Of 617 subjects, 194 (31.4%) were classified as ‘Neither’, 137 (22.2%) as ‘Muscle’, 154 (30.0%) as ‘Cardiovascular’ and 132 (21.4%) as ‘Both’ (supplementary eFigure 1). Overall, 269 out of 617 (43.6%) subjects had muscle weakness and 286 out of 617 (46.4%) had elevated aPWV. Χ2 test confirmed that cardiovascular and skeletal muscle manifestations were independent (test statistic 1.49; P = 0.22).
Supplementary file 1
Fibrinogen was not siginificantly associated with either APWV or QMVC (P =0.628 and P =0.621) (figure 1, supplementary eTable 2 and eTable 3).
Age, gender, supine heart rate, supine mean arterial pressure and diabetes were significantly associated with aPWV (online supplementary eTable 2). Smoking history, FEV1, previous self-reported myocardial infarction, antihypertensive therapy and cholesterol-lowering therapy were not significantly associated.
QMVC was significantly and independently associated with age, gender, fat-free mass and FEV1 (online supplementary eTable 3). Smoking history and height were not significant associations.
Cardiovascular and skeletal muscle manifestations are more prevalent in COPD than previously reported, but do not coexist more frequently than is expected by chance and therefore likely require different therapeutic approaches. Furthermore, fibrinogen was not associated with quadriceps strength or aortic stiffness, suggesting that it is unlikely to be useful in clinical trials addressing cardiovascular or skeletal muscle manifestations in COPD. Our findings do not support the concept that anti-inflammatory therapy aiming to reduce fibrinogen is likely to reduce aortic stiffness or improve quadriceps strength in COPD.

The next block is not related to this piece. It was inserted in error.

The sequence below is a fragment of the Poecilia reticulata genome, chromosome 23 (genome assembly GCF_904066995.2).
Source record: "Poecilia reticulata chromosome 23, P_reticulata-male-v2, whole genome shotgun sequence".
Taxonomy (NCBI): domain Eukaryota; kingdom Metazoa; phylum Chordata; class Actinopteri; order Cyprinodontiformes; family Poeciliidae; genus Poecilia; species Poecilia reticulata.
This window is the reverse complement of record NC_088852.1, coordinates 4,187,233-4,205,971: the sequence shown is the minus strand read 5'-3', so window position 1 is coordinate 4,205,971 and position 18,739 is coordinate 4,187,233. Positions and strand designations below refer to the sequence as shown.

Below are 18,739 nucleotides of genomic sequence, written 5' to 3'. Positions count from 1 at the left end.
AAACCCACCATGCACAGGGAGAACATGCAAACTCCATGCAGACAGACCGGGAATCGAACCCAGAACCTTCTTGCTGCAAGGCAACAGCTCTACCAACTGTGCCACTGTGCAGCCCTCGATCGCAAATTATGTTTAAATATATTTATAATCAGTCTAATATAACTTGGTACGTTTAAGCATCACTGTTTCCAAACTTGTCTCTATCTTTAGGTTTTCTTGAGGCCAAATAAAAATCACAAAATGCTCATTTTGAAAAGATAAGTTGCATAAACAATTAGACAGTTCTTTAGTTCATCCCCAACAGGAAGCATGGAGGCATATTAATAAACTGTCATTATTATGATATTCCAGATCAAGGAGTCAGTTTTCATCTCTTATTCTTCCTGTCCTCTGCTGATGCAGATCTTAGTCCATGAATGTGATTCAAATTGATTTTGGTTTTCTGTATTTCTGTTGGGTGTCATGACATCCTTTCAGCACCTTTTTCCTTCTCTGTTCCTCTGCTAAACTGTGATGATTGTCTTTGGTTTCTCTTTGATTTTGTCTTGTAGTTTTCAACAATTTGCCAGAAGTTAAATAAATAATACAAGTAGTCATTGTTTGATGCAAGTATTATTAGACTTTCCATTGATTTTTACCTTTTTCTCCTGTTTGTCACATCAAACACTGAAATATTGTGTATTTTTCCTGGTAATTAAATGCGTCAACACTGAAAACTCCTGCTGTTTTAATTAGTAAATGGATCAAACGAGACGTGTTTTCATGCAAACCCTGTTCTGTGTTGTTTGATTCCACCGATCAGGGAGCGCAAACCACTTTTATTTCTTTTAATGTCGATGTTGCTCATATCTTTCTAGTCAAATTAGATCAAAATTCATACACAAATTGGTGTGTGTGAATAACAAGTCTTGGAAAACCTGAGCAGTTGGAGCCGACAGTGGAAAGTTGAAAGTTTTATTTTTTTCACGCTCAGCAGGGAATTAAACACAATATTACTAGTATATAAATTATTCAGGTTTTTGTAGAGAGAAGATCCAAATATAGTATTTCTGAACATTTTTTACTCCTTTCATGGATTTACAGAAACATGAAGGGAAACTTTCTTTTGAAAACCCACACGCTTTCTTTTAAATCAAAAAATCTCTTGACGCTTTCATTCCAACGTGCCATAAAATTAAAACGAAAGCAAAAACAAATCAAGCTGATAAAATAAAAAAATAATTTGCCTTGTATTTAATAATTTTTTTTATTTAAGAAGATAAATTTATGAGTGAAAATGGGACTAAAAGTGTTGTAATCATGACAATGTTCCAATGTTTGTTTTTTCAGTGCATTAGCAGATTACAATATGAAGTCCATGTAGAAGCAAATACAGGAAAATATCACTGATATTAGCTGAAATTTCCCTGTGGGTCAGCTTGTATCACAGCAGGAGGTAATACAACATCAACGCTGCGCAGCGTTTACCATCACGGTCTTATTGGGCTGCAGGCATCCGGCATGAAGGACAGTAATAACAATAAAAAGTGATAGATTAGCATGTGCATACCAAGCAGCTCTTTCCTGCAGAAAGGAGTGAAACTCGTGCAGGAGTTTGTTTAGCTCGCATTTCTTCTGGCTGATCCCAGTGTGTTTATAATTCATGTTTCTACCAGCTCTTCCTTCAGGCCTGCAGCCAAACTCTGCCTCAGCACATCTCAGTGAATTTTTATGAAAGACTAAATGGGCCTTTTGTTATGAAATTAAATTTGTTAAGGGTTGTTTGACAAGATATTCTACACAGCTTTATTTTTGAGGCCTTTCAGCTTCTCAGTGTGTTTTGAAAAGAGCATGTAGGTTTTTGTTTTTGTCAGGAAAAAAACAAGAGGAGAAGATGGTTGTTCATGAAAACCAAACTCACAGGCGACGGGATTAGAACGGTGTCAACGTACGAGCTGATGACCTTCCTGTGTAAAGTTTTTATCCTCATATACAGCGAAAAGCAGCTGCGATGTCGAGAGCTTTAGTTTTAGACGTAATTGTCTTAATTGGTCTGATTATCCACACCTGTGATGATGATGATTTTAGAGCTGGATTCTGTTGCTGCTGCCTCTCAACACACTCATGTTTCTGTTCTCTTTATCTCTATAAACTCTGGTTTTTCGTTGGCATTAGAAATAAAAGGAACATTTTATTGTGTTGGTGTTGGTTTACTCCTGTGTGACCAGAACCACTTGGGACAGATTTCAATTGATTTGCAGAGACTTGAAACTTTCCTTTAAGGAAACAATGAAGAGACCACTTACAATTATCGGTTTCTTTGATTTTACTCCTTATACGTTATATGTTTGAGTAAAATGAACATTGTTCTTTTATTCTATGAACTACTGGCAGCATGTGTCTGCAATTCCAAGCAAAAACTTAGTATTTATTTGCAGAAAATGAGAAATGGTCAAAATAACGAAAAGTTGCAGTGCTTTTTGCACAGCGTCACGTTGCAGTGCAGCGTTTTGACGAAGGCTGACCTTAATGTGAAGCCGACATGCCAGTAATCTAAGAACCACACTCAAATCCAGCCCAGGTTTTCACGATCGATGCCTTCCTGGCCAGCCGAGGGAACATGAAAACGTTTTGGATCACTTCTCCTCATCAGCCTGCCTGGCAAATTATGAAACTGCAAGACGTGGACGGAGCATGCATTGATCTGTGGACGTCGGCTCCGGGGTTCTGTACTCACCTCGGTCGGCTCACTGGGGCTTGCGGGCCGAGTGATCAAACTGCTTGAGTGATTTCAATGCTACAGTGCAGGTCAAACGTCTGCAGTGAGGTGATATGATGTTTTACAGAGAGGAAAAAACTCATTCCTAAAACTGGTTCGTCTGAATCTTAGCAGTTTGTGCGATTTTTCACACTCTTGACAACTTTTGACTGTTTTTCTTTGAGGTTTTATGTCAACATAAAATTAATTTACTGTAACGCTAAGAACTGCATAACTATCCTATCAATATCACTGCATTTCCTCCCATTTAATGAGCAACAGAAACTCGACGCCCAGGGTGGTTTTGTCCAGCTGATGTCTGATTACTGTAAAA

Our estimate of cardiovascular comorbidity agrees with previous estimates. Associations with aPWV in our patients were similar to those previously observed in healthy subjects.4 Interestingly fibrinogen was not associated with arterial stiffness, despite prior reports of association of aPWV with interleukin-6 and C reactive protein (CRP); moreover, we failed to find associations between white cell count, CRP and aPWV or QMVC (online supplementary eTables 4–13). Furthermore, we did not find an association between FEV1 and aPWV, in contrast to smaller studies,5 suggesting that aPWV is not linked to the severity of airflow limitation in people diagnosed with COPD.
In our cohort, the prevalence of quadriceps weakness (43.6%) is higher than previously reported.2 In COPD, muscle weakness precedes the development of whole body cachexia, with relative upper limb sparing6; therefore, measures other than QMVC (eg, hand grip strength or bioimpedance) are likely to underestimate the prevalence of muscle dysfunction.
This study is one of the few to have examined the coexistence of cardiac and muscle manifestations. Using different methodologies prior studies found lower prevalences; Vanfleteren et al 7 reported 10% of patients in their cardiovascular cluster had muscle wasting while 7% of patients with cachexia had a history of myocardial infarction. Siebeling et al 8 estimate the coexistence of cardiovascular and muscular comorbidities at 2%–3%. Of our cohort, 21.4% exhibited both elevated aPWV and quadriceps weakness; χ2 testing confirmed that there is not an independent, overlap syndrome.
Our study supports recent data that refute the link between low-grade systemic inflammation and cardiovascular or muscle manifestations in COPD.7 9 Persistent systemic inflammation is present in 16% of patients with COPD10; given that we report prevalence of both aPWV and QMVC is much higher than 16%, inflammation seems an improbable key aetiological factor. The cross-sectional nature of our data means that a temporal link between PWV and QMVC or systemic inflammation cannot be assessed at this stage, although follow-up of the cohort is ongoing. Additionally, it is important to note that our study allowed the cross-sectional assessments to be carried out over either a single visit or two visits within a 3-month period; therefore, we acknowledge that in some patients inflammatory markers were measured on a separate day to aPWV and QMVC. A further limitation is that 112 patients of the entire data set did not have the three key measures assessed here. These patients were similar in most respects to the cohort analysed here but had a lower FEV1 and 6MWD (data not shown).